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syringe

[suh-rinj, sir-inj] /səˈrɪndʒ, ˈsɪr ɪndʒ/
noun
1.
a small device consisting of a glass, metal, or hard rubber tube, narrowed at its outlet, and fitted with either a piston or a rubber bulb for drawing in a quantity of fluid or for ejecting fluid in a stream, for cleaning wounds, injecting fluids into the body, etc.
2.
any similar device for pumping and spraying liquids through a small aperture.
verb (used with object), syringed, syringing.
3.
to cleanse, wash, inject, etc., by means of a syringe.
Origin
late Middle English
1375-1425
1375-1425; new singular formed from Late Latin sȳringēs, plural of sȳrinx syrinx; replacing late Middle English syring < Medieval Latin syringa
Related forms
syringeful, adjective
unsyringed, adjective
Dictionary.com Unabridged
Based on the Random House Dictionary, © Random House, Inc. 2014.
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Examples from the web for syringe
  • But a doctor or a nurse still must put a syringe into the vial and draw out the medicine.
  • The voltage difference causes a jet of the solution to stream from syringe to electrode.
  • Still, when the syringe was full and the needle entered the flesh, it was clear there was a lot of pain.
  • Then, using a syringe or a pneumatic spray, the surgeon squirts the cells on to the wound.
  • He then proceeded to take a syringe and pretend to stab his friend with it.
  • Needle and syringe programmes represent an important way to try to engage this disenfranchised group.
  • The tip of his hot soldering iron happened to touch the needle of a syringe charged with ink.
  • It is injected by a nurse with an intimidating syringe under a local anaesthetic.
  • The sample of fluid is removed from the peritoneal space using a needle and syringe.
  • Used surgical gloves, syringe wrappers and paper scraps had collected along the walls during the night.
British Dictionary definitions for syringe

syringe

/ˈsɪrɪndʒ; sɪˈrɪndʒ/
noun
1.
(med) an instrument, such as a hypodermic syringe or a rubber ball with a slender nozzle, for use in withdrawing or injecting fluids, cleaning wounds, etc
2.
any similar device for injecting, spraying, or extracting liquids by means of pressure or suction
verb
3.
(transitive) to cleanse, inject, or spray with a syringe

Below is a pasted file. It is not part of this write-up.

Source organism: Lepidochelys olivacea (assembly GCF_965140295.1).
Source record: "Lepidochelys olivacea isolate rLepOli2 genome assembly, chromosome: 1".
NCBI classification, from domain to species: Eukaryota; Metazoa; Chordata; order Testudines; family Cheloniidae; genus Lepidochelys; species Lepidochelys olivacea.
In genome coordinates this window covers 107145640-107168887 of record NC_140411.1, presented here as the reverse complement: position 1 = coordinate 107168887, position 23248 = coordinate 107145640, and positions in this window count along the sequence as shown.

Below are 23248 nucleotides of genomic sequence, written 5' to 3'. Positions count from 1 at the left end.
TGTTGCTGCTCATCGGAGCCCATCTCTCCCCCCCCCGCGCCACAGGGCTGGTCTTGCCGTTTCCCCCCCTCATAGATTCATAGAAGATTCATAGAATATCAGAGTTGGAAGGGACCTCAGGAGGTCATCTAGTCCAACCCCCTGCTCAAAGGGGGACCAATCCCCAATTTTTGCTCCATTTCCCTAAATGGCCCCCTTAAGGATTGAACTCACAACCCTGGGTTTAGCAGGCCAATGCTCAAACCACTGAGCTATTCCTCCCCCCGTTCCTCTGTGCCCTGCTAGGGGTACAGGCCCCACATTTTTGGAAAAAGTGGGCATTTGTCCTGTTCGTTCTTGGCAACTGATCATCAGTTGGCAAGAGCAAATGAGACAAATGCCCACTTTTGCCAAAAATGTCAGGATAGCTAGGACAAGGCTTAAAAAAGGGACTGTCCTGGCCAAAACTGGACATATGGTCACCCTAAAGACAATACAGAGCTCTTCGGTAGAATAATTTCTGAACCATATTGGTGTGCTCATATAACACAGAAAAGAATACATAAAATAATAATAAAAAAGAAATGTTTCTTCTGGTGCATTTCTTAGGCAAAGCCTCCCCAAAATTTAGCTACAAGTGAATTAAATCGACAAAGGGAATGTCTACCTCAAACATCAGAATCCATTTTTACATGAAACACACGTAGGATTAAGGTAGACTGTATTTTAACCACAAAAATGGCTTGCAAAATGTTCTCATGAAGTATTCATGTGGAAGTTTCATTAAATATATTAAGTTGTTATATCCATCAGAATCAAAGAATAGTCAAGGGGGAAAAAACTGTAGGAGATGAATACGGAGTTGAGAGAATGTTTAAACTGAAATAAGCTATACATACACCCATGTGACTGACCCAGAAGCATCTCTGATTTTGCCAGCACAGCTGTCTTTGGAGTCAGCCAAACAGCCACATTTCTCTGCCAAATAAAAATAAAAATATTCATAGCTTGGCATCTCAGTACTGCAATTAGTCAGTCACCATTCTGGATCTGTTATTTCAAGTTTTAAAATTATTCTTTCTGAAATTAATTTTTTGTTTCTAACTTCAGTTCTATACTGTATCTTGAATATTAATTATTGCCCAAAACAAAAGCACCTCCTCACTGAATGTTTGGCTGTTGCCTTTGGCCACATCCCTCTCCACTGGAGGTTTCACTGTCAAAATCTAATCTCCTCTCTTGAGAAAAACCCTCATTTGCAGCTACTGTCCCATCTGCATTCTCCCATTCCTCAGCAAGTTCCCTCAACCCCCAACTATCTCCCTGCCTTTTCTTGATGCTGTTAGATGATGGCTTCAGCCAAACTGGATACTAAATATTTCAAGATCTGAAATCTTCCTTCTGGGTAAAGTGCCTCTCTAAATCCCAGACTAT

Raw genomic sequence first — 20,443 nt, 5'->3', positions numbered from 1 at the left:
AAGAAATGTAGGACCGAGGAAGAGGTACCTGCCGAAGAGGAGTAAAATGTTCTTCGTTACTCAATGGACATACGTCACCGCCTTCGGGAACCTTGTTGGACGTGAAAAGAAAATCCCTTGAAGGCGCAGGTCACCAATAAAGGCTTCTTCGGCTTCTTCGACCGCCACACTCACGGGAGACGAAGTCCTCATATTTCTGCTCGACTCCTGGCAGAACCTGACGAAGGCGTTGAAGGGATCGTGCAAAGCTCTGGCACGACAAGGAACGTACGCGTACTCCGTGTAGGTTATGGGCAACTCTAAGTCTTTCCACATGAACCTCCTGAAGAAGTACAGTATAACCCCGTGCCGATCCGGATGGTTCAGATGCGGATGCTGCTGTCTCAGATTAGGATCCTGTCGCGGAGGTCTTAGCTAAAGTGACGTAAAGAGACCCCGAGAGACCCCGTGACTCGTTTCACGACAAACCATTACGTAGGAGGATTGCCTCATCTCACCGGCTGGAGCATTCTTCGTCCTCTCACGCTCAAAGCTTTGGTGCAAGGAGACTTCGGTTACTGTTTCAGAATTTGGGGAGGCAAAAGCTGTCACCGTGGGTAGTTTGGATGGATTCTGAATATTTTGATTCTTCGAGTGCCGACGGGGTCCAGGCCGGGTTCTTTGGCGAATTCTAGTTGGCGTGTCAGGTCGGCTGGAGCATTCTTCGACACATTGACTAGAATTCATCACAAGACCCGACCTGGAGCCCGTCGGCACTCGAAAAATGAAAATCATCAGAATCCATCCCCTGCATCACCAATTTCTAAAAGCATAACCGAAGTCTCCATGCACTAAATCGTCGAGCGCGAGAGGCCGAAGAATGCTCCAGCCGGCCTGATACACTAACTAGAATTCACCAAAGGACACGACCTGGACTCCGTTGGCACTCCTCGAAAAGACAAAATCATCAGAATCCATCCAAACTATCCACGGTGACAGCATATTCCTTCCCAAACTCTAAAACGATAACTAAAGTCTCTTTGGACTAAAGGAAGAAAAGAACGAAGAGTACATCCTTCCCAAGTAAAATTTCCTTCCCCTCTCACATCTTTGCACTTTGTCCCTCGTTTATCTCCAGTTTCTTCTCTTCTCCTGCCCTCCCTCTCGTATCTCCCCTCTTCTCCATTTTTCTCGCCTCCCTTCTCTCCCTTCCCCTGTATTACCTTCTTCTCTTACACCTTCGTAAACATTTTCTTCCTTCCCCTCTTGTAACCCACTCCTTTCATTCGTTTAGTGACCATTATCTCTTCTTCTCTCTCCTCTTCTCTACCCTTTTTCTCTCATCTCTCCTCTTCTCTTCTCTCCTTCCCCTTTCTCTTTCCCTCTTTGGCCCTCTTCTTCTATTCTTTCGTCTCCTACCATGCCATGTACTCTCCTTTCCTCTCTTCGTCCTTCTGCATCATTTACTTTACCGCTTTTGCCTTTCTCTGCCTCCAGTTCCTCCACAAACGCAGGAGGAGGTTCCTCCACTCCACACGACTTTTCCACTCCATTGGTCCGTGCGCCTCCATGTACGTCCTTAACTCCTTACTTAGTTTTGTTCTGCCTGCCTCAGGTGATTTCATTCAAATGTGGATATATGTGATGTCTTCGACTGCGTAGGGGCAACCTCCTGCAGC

Word Origin
C15: from Late Latin, from Latin: syrinx
Collins English Dictionary - Complete & Unabridged 2012 Digital Edition
© William Collins Sons & Co. Ltd. 1979, 1986 © HarperCollins
Publishers 1998, 2000, 2003, 2005, 2006, 2007, 2009, 2012
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Word Origin and History for syringe
n.

early 15c., from Late Latin syringa, from Greek syringa, accusative of syrinx "tube, hole, channel, shepherd's pipe," related to syrizein "to pipe, whistle, hiss," from PIE root *swer- (see susurration). Originally a catheter for irrigating wounds, the application to hypodermic needles is from 1884.

Online Etymology Dictionary, © 2010 Douglas Harper
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syringe in Medicine

syringe sy·ringe (sə-rĭnj', sēr'ĭnj)
n.

  1. An instrument used to inject fluids into the body or draw them from it.

  2. A hypodermic syringe.

The American Heritage® Stedman's Medical Dictionary
Copyright © 2002, 2001, 1995 by Houghton Mifflin Company. Published by Houghton Mifflin Company.
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syringe in Science
syringe
  (sə-rĭnj')   
A medical instrument used to inject fluids into the body or draw them from it. Syringes have several different forms. Bulb syringes are usually made of rubber and work by squeezing the bulb to expel a fluid from it, as in ear irrigation. Needle syringes have hypodermic needles attached to plastic or glass tubes that contain plungers to create force or suction.
The American Heritage® Science Dictionary
Copyright © 2002. Published by Houghton Mifflin. All rights reserved.
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